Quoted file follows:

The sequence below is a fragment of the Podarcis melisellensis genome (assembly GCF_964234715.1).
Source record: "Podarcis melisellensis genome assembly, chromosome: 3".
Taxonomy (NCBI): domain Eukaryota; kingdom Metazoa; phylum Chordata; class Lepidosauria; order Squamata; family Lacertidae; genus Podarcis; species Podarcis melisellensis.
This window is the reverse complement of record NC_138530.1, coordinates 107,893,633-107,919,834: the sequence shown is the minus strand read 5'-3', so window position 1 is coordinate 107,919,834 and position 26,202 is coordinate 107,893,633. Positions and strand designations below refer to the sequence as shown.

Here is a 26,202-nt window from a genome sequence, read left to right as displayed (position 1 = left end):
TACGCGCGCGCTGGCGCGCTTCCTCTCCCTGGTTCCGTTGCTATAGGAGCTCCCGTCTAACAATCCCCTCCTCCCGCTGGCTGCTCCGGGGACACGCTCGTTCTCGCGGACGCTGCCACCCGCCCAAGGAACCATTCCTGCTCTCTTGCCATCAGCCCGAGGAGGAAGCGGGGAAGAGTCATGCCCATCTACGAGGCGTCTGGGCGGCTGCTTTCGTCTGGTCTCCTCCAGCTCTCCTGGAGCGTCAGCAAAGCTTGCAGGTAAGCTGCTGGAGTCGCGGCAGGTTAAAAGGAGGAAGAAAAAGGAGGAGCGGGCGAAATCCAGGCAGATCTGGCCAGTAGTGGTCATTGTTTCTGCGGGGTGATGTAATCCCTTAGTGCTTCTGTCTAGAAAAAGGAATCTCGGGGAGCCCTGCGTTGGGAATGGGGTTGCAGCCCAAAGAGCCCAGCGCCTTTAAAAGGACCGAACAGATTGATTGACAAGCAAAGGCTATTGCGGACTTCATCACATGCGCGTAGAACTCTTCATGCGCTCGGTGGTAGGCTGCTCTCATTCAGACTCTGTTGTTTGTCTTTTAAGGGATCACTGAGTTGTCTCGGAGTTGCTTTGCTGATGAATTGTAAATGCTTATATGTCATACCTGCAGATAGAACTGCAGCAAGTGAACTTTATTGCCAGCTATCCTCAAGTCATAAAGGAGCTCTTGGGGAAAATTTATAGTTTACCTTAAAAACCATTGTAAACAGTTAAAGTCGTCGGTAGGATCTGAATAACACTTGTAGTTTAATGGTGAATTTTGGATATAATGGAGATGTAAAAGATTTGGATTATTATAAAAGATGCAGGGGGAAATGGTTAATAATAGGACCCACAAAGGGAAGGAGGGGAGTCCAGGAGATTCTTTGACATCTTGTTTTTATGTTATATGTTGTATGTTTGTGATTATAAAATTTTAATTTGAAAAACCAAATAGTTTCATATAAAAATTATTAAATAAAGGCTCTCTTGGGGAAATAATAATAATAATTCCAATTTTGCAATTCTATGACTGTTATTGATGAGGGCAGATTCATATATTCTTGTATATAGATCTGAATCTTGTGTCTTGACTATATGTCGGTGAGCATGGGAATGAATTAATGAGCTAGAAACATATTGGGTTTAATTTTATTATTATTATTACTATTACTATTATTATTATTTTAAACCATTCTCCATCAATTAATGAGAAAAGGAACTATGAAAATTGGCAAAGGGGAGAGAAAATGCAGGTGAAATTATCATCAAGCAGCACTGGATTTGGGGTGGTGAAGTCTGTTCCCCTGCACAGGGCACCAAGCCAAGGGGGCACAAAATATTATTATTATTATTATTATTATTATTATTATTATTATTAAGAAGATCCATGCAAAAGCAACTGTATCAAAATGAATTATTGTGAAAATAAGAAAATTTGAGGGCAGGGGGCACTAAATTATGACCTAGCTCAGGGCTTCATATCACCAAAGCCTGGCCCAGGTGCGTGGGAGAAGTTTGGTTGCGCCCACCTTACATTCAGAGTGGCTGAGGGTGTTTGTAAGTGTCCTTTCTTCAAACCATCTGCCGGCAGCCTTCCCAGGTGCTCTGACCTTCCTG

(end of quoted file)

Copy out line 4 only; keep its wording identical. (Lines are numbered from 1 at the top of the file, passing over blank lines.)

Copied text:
This window is the reverse complement of record NC_138530.1, coordinates 107,893,633-107,919,834: the sequence shown is the minus strand read 5'-3', so window position 1 is coordinate 107,919,834 and position 26,202 is coordinate 107,893,633. Positions and strand designations below refer to the sequence as shown.